There are many probable reasons for this sudden, anomalous increase in the number of birds spotted. The forests have been growing in diversity, density and stability, attracting more migrants to stay over. It is also likely that Kumar’s expertise at bird spotting has grown! and that equipped with a better camera (with better zoom) he was able to photograph more birds, which helped in the identification process. In identifying, Shantaram from Rishi Valley Bird Centre was a great help, particularly with the warblers! Jeganathan from e-bird was also a big help.
Yet another major reason for the increase in birds spotted could have been the drought in the region in 2016, which seemed to lead to a lot of local migration to previously unexplored areas in a search for resources. For example, we were totally surprised to spot a Brown fish owl near the foot hills, so far from any water body.
If 2016 was the year of the drought, then 2017 was the year of abundance. It was a bountiful year with record rainfall which filled all water bodies and that again led to a new explosion of birds. We suddenly had Pelicans, Spoonbills, and Painted storks residing in our backyard, extravagant and unexpected gifts. And just when we thought the bloom of diversity was at a crest we discovered a large, an almost perennial lake hiding quietly within the outskirts of the town. Little did we know what a giant boost to our bird count. In that area alone we recorded nearly 50 species including Bar headed geese, Woolly necked storks and even Seagulls! There were surprises on the forest species too. When we first spotted the Racket tailed drongo, we couldn’t believe it at all, as it is a bird associated with dense forests. We spotted quite a few of them in many locations in the following months. The first one was near Skanda Ashram, later near Kaatu Shiva, the Samudram Eri etc. The exhilaration on our faces soon turned to disbelieving wonder as this flamboyant mimic was followed by the White bellied drongo and the Spangled drongo – all new to the region.
The filled Samudram Lake behind our school campus become home for thousands of birds and again of many species not spotted earlier. In addition to the water birds there were many other birds along the fringes. For example, on one set of bushes we would observe hundreds of Booted warblers roosting. We also spotted the elusive Yellow bittern among the dried stalks of the crops, well camouflaged and almost impossible to see. The Zitting cisticola migrating from far north was another big surprise and delight. Through the whole of last year, evenings became delightful. Overhead, all the day birds would flock back to the lake in their hundreds and a little later night birds like the Night heron, would leave for their nocturnal abodes.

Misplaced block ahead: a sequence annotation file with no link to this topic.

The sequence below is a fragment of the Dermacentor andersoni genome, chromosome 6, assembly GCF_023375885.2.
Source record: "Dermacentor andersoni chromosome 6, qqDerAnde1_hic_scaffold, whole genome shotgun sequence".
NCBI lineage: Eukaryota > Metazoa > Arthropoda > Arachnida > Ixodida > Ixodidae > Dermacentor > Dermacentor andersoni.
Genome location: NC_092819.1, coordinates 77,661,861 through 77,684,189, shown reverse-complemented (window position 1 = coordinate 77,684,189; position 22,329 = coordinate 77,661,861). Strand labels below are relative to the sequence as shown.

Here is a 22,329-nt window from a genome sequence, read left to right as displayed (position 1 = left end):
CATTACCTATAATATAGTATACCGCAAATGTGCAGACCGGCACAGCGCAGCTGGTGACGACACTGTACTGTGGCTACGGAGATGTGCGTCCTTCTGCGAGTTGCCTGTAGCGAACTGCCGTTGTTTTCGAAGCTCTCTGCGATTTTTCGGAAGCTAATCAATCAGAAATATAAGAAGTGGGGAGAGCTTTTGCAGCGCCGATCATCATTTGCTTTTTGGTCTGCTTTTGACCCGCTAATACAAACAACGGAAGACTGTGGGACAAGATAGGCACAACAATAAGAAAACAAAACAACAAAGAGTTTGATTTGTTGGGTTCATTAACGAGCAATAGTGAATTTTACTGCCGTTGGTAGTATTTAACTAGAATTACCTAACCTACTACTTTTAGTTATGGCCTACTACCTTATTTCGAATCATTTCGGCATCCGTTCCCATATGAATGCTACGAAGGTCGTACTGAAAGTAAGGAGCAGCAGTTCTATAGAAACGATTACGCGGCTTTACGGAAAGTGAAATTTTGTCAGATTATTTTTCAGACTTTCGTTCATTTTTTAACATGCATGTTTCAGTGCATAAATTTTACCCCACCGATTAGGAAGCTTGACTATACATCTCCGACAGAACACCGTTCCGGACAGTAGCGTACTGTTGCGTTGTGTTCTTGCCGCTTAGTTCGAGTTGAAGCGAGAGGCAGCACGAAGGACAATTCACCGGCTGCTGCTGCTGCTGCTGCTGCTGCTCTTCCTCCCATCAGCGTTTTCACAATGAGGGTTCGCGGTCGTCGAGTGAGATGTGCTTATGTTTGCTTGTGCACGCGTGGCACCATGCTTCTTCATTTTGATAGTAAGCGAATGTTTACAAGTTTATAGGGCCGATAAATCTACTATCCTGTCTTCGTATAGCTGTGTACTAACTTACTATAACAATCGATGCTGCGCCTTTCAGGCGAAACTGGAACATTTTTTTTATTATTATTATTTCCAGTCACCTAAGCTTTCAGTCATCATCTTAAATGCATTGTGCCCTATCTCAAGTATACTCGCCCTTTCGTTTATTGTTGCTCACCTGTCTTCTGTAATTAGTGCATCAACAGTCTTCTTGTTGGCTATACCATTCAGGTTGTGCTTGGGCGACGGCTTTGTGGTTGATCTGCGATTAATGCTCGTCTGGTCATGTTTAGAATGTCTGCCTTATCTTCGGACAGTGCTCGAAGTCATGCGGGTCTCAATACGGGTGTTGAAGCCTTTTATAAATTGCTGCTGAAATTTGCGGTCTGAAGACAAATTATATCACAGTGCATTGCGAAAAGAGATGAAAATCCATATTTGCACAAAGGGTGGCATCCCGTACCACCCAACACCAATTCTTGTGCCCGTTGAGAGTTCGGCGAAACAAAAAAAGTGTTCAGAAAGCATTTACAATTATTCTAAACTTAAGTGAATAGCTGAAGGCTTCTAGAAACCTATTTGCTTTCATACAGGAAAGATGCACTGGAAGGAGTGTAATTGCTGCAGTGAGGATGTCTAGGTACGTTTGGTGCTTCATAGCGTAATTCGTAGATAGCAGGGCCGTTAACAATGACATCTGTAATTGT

Paul in the meantime went back to the UK, and Akila more than happily stepped in to put together information on the new species being spotted. While Paul liked being brief and to the point in his presentation, Akila liked to cram in as much information as possible, as every single fact seemed fascinating and too insightful not to share. The introduction to the book, preface, details of various habitats etc. was all prepared by Govinda. Hence the book reveals quite different styles.
As Kumar grew more adept at photography, he wanted to add some of his photos as well as paintings. We decided to use both forms. Incidentally, he records all his observations on e- bird, often several times a day!
Then began the work of designing and presentation. Right through, Madhurya, an artist who has been volunteering part of the year in the project and spending the rest of the time in Nepal, has been a major resource.
When we reached 198 species, we seemed to have stopped, tantalizingly just below 200. We did all the proof reading, finalized the details and gave the material for printing.
Then came the big question, of whether to print it on regular paper or recycled paper. The difference in cost was quite marked and the regular paper would have a brighter finish. But being an afforestation project, it seemed wrong to do that. Another big question was in regards to number of copies, which would make a big difference to the cost of each book. After a lot of back and forth, we decided to print 1000 copies, keeping the cost at Rs.250/- per book.